The Trump campaign and Nevada Republicans are suing to try and slow down ballot processing in the state's biggest county
- The Trump campaign and the
NevadaRepublican party are asking the state Supreme Court to stop Clark County from processing mail-in ballots.
- They argue that the county — which is Nevada's largest — doesn't fully abide by state law in allowing humans to observe ballot processing.
- The lawsuit comes after a district court already rejected their case, pointing out that Nevada law permits counties to count ballots electronically.
- Nevada's supreme court rejected the request to stop the ballot counting, but said it will assess the case once each party submits more detailed briefings.
The Nevada Supreme Court denied the request, but agreed to hear the case later in November.The lawsuit, spotted by BuzzFeed News reporter Zoe Tillman, targets Clark County's signature-matching process. Nevada is one of the dozens of states that uses signature matching to verify the authenticity of mail-in ballots, ensuring that the signature on the ballot envelope matches the signature used when registering to vote.
"The observation plan fails to ensure transparency and integrity as it does not allow the public to see election officials during key points of mail ballot processing," the lawsuit alleges.Until that process changes, the Republicans argue, Clark County — which includes Las Vegas and is the most populous county in Nevada — should stop using that method to count ballots.
The state supreme court denied the request to stop the ballot processing, saying that the Republican groups didn't provide enough detail to make their case. Nonetheless, it agreed to take on the case anyway, and accept more elaborate arguments from them by Thursday, as well as a response from the county by Monday.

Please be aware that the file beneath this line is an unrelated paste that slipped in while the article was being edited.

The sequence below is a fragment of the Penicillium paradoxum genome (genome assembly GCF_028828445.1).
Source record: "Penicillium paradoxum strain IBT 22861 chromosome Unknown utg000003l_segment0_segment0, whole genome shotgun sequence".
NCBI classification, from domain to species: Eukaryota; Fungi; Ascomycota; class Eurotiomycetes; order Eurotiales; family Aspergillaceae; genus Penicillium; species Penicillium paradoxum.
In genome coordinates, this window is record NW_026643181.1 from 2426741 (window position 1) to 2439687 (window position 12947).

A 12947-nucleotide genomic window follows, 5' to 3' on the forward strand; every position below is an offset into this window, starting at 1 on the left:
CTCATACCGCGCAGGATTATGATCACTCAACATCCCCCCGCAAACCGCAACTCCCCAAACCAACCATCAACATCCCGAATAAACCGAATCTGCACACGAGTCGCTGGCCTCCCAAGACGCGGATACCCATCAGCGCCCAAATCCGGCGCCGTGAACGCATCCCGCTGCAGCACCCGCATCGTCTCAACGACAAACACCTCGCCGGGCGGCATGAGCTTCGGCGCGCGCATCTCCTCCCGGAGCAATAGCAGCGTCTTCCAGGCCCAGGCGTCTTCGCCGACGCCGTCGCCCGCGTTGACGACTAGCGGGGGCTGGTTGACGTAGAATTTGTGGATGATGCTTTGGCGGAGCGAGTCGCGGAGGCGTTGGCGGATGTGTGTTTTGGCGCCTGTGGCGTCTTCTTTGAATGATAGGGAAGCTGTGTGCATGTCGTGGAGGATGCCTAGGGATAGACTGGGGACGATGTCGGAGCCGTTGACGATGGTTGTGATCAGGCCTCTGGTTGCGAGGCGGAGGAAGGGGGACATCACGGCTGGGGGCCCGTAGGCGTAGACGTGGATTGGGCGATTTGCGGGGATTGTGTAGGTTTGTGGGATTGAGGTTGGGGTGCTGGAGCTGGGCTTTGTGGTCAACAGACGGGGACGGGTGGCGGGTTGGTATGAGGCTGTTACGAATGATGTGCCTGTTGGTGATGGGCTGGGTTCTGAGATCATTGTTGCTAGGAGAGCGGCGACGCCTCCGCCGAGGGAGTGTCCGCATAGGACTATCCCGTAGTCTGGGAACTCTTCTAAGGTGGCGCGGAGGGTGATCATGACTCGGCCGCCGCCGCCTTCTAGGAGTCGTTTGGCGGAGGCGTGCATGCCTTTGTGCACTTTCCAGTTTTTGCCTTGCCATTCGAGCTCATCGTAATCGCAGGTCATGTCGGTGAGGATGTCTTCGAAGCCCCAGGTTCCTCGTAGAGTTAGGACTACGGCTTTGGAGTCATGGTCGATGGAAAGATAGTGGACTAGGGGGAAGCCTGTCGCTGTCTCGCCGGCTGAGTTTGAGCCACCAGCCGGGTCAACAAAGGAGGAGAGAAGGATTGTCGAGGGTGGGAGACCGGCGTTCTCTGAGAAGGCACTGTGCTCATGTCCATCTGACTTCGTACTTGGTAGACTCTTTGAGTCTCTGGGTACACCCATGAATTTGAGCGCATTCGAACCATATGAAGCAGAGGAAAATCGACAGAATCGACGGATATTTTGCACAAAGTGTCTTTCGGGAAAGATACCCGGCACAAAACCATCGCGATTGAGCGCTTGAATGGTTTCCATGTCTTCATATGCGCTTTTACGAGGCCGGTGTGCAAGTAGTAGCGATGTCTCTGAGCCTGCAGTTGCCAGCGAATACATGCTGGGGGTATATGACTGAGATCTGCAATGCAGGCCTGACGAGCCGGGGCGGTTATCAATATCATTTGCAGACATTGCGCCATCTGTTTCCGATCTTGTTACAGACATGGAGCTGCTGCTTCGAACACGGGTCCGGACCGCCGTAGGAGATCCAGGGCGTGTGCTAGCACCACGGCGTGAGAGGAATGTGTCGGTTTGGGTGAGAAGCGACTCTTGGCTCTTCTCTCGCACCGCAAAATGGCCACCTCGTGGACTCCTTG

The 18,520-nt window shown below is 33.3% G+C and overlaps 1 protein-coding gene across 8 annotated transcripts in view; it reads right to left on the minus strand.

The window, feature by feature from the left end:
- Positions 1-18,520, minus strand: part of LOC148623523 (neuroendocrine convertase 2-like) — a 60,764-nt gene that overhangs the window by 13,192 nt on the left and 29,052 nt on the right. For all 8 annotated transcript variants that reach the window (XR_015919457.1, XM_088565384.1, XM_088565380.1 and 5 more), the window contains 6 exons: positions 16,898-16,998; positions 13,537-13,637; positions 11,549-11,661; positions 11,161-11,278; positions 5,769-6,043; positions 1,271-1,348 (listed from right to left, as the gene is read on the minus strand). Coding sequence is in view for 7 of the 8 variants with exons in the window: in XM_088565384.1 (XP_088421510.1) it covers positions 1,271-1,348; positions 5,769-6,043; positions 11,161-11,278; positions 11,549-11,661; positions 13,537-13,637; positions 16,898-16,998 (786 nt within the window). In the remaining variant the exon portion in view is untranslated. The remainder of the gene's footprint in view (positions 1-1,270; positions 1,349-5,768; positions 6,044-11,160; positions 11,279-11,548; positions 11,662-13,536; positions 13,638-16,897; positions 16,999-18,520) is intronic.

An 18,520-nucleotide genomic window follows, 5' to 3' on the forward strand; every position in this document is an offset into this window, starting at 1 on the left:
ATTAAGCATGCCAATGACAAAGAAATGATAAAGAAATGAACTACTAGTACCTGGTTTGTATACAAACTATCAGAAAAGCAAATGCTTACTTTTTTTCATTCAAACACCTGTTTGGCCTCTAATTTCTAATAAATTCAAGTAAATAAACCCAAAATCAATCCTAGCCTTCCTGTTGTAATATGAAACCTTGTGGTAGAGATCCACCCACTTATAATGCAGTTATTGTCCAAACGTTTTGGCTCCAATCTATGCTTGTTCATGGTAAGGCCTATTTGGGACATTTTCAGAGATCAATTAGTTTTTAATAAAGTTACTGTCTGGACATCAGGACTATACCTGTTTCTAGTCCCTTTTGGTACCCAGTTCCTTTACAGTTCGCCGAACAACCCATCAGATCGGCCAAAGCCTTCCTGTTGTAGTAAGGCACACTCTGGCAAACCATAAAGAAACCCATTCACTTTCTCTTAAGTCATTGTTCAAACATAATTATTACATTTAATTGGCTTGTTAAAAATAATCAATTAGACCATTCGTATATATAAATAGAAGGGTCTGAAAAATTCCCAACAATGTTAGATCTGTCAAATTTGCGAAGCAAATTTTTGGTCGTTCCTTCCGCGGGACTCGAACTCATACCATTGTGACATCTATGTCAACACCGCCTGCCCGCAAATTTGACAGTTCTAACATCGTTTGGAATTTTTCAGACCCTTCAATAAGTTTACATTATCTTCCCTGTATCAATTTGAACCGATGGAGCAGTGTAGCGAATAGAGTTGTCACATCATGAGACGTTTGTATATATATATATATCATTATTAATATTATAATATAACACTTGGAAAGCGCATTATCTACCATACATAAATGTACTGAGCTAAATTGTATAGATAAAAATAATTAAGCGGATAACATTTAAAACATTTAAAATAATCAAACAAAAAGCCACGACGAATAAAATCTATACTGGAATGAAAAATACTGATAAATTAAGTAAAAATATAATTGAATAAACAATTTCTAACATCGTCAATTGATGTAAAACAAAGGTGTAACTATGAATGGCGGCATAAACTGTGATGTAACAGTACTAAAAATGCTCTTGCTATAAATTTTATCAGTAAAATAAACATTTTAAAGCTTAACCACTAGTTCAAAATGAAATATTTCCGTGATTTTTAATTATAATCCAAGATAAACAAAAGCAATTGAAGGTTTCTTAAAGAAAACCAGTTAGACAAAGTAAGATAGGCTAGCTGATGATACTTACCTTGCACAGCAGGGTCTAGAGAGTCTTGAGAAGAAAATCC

The lawsuit already failed once beforeThe appeal to the state Supreme Court comes after a district court already rejected the lawsuit. The judge, in that case, pointed out that the Nevada state legislature passed a law in August that permits counties to use electronic devices to process ballots.
"There is no evidence that any vote that should lawfully be counted has or will not be counted. There is no evidence that any vote that lawfully should not be counted has or will be counted. There is no evidence that any election worker did anything outside of the law, policy, or procedures," Carson City District Court Judge James Wilson Jr. wrote.
The new appeal names Nevada Secretary of state Barbara Cegavske and Registrar of Voters for Clark County Joseph Gloria, as well as the state Democratic party, as defendants. Cegavske's office declined Insider's request for comment. The state Democratic party didn't immediately respond to Insider's request for comment.The lawsuit is one of the hundreds filed across the country this year over voting procedures, as election rules have changed this year amid the coronavirus pandemic, and Republicans seek to make it more difficult to vote.
This article has been updated.Expanded Coverage Module: insider-voting-guide
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